The speed signal is indicative of a representative speed of movement of an engine component. Preferably, the control system 120 includes a speed sensor 177 operable to provide the speed signal. Speed sensor 177 may be one or more of any sensor, other apparatus, technology or technique known in the art for determining the speed of movement of a component and would particularly include the use of a fluidic, pneumatic, mechanical or magnetic, sonic or optical or other electronic sensor and the like positioned adjacent a flywheel 160 or other moving component and capable of providing a signal indicative of the speed of movement of the component (e.g. rotational speed of flywheel 160).

The ignition signal is indicative of a state of an ignition command device 180. The ignition command device 180 has at least two states and advantageously has at least one of an off, run, and start state. The ignition command device 180 could be one or more of any of a number of manual or electronic input devices such as switches, buttons, touch screens, micro switches, proximity sensors, audio and/or visual sensors or command receivers, and the like, or preferably, a key switch.

The control means 125 is operable to receive the ignition and speed signals and responsively provide a control signal. It should be appreciated by those skilled in the art that the control signal could be any signal including phase, amplitude, voltage and current shifts, including providing power to the pump during a predetermined time. However, it should be appreciated that the predetermined time would vary depending upon a variety of design criteria of the particular size and model engine 110. For example, the means for controlling could be controller 130. Many suitable controllers 130 are known in the art, any one of which could be readily and easily used in connection with an embodiment. Specific program code can be readily and easily written from the flowchart, shown in FIG. 2, in the specific assembly language, source code, or micro code for the selected controller 130. Preferably, the controller 130 is one of many readily available controllers 130 capable of processing numerous instructions. It should be appreciated that controller 130 may include multiple processing units configured in a distributed architecture environment forming a system.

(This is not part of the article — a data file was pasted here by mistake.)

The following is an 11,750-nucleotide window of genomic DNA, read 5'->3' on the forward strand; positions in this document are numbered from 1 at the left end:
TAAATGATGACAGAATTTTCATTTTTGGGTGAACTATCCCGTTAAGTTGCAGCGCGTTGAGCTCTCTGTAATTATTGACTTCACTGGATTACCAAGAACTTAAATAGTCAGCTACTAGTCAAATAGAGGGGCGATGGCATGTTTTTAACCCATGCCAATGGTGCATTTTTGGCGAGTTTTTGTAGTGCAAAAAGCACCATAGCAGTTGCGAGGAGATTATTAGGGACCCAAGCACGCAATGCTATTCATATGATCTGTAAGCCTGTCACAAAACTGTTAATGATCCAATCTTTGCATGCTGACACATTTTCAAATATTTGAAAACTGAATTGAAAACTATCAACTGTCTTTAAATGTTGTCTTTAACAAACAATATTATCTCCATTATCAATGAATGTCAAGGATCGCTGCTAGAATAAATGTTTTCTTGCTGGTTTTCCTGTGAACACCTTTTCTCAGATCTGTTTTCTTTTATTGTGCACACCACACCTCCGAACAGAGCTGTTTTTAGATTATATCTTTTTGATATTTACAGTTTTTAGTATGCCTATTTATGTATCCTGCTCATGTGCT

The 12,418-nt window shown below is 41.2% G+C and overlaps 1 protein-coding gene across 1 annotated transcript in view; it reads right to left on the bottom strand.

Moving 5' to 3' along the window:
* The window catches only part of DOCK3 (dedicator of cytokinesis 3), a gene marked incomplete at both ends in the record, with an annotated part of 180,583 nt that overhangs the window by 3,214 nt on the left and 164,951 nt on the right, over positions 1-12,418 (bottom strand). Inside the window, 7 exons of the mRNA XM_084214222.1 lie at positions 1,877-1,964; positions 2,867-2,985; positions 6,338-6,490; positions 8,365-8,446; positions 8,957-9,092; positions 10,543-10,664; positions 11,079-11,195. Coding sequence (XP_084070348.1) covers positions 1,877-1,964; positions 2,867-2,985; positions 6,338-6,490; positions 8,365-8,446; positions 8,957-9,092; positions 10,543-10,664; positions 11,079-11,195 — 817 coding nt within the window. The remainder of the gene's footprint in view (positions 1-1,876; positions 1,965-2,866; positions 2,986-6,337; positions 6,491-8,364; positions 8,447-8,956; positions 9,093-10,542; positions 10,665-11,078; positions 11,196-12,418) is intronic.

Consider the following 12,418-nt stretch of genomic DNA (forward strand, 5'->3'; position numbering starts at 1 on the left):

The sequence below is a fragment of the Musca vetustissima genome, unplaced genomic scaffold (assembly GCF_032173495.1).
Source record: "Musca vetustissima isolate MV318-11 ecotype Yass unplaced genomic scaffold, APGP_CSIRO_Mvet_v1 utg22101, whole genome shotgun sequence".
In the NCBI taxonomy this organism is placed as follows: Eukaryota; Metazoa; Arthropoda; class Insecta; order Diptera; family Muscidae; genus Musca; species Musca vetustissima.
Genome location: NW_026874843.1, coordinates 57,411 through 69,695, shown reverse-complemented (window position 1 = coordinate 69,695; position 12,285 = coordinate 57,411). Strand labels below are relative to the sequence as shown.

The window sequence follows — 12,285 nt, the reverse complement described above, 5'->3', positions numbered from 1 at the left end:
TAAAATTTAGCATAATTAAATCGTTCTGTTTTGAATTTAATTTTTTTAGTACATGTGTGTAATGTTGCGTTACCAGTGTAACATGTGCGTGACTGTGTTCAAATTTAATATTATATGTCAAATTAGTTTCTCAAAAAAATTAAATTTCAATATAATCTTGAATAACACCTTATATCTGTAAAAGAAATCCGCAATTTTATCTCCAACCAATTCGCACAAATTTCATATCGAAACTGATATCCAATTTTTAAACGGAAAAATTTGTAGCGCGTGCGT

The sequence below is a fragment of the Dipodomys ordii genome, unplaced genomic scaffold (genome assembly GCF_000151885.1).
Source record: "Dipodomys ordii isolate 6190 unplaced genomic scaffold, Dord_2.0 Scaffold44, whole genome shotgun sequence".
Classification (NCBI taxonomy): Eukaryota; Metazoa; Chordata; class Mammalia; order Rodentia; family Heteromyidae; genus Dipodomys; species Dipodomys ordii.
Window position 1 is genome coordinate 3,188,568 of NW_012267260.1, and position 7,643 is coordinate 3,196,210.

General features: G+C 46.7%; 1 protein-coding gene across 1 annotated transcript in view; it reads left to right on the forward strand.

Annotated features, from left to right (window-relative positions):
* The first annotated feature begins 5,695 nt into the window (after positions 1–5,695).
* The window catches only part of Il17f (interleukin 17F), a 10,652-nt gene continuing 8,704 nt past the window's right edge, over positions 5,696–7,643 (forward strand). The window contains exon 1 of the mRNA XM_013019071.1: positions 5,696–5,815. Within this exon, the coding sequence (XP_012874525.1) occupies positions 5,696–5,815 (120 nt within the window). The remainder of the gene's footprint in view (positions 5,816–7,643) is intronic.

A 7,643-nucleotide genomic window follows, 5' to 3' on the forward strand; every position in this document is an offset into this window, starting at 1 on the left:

Referring to FIG. 2, program control begins in first block 200. From first block 200, program control passes to second block 210.

In second block 210, the controller 130 reads the ignition and speed signals. From second block 210, program control passes to first decision block 220.

In first decision block 220, the controller 130 determines whether the ignition command device 180 is in a start or run state. If the ignition command device 180 is not in a start or run state, program control returns to the main program. Else, program control passes to second decision block 230.

In second decision block 230, the controller 130 determines whether the speed is substantially zero. Substantially zero means the speed is within a range including zero, the range includes values that would allow a determination that the engine 110 is not starting or running. If the speed is not substantially zero, program control passes to third block 240. Else, program control passes to fourth block 250.

In fourth block 250, controller 130 provides the control signal during a predetermined time. From fourth block 250, program control returns to the main program.

Returning back to third block 240, the controller 130 provides the control signal. From third block 240, program control returns to the main program.